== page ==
Eliot has always shown an intense and wide‑ranging curiosity that happily still continues. Some men have a capacity for intense concentration; but I cannot recall anyone else who can apply this enviable endowment with such skilful imagination and ingenuity to such a wide range of interests. These include general textbooks, internationally recognized; genetic studies in various types of mental disorder and disease; clinical investigations into neurosis, psychopathy and the psychoses associated with epilepsy; statistical methodology; twin studies; more general issues affecting society and the individual, such as eugenics, penology and euthanasia; music, chess, 'pathography', and various aspects of literature, more recently Shakespeare in particular. But the list is not complete for he has written an all‑too‑short book of poems and made his name as an abstract painter. His selected papers, edited by others, is followed by a bibliography that, up to 1970, included 148 references to his work.
Further, although it is certainly possible to disagree, it is always quite clear what he means. If the essence of a good style, in addition to this, is 'honesty, clear thought, good manners, clear‑sightedness' and 'the power to think with the heart as well as the head' Eliot has it.
I think his influence on psychiatry in Great Britain has been almost wholly beneficial. It may be difficult for a younger generation to realize, to use the late Pip Blackers  somewhat florid language, how the inter-war years 'covered a period when yeasty growths of theory and steamy screens of narcotizing jargon were obfuscating the minds of many young men and women who beheld themselves as pioneers of new systems, creeds and revelations'. Both by his own serious works and, indirectly, as an editor he has done much to correct such dangers. Also, as the editors of the selected papers have pointed out, Eliot has rightly stressed 'the value of numerical analysis in reaching a rational judgement. All‑embracing explanations and concepts are of dubious value for Slater, as for Karl Popper, since they do not permit testing and refutation'. I have read that 'as some saw it' Eliot, Willi Mayer-Gross and Martin Roth were guilty in the 1954 edition of Clinical Psychiatry of a 'savage and ill‑informed attack on psychoanalysis'. These three would, I think, be amongst the last of the psychiatrists I have known to whom the terms 'savage and ill‑informed' would be applicable. And one can only note that in the 1960 edition their former critique of psychoanalysis was curtailed, because no reply to correct and enlighten the heathen had been forthcoming.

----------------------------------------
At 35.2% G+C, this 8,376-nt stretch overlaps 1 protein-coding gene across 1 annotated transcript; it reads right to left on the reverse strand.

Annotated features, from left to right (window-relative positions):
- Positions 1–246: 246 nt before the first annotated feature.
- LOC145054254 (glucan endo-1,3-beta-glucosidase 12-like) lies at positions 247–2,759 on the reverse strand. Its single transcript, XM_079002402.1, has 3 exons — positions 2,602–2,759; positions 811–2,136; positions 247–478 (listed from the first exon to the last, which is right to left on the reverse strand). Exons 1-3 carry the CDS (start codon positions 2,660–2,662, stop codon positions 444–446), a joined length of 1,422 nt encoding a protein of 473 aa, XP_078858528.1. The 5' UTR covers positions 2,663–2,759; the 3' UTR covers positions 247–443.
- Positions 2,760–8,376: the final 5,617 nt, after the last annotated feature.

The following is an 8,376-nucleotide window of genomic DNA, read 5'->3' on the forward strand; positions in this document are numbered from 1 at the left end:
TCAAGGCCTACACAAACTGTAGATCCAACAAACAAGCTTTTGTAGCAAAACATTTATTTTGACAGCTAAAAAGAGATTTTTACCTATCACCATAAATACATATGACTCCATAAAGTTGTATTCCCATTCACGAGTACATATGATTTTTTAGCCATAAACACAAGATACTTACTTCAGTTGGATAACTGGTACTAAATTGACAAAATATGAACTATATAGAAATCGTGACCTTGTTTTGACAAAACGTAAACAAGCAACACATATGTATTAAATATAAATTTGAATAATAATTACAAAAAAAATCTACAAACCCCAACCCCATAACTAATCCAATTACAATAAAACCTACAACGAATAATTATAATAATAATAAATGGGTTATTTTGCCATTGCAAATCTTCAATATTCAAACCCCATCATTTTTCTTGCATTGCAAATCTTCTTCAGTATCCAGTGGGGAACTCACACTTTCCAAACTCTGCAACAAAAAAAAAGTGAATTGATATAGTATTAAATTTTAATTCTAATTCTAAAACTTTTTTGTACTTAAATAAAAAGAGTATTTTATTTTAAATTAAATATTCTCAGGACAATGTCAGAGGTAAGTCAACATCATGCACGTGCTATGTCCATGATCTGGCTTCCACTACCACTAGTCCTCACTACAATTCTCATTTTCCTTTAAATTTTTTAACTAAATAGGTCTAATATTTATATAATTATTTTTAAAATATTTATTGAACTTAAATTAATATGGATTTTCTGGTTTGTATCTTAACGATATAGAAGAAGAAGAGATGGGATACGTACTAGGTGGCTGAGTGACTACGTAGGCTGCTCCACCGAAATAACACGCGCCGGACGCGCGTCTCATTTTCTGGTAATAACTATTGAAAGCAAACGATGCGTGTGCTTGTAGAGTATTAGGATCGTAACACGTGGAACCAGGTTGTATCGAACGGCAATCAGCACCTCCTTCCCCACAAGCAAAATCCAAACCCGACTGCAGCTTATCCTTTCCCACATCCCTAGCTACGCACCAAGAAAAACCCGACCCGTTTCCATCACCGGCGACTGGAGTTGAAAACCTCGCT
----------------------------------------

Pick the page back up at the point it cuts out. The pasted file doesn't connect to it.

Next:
Eliot certainly delights in controversy, but nobody I know is more genuinely pleased to be shown that he is wrong, or indeed is more naively surprised that this attitude should not be shared by others. It certainly is not. Without hesitation, I can correct Eliot on that point.
Eliot has every reason to look back with pride on his achievements. And all his old friends are proud to have known him.
 The late Dr C. P. Blacker (MC, GM, DM, FRCP), was a great character. He left the Maudsley not long before I came. I think he must hold a record in group therapy. He ran one for his male patients, using the technique of boxing gloves rather than verbalization. He laid one of them out for he had been a boxing blue at Oxford, and had to carry him to bed unconscious.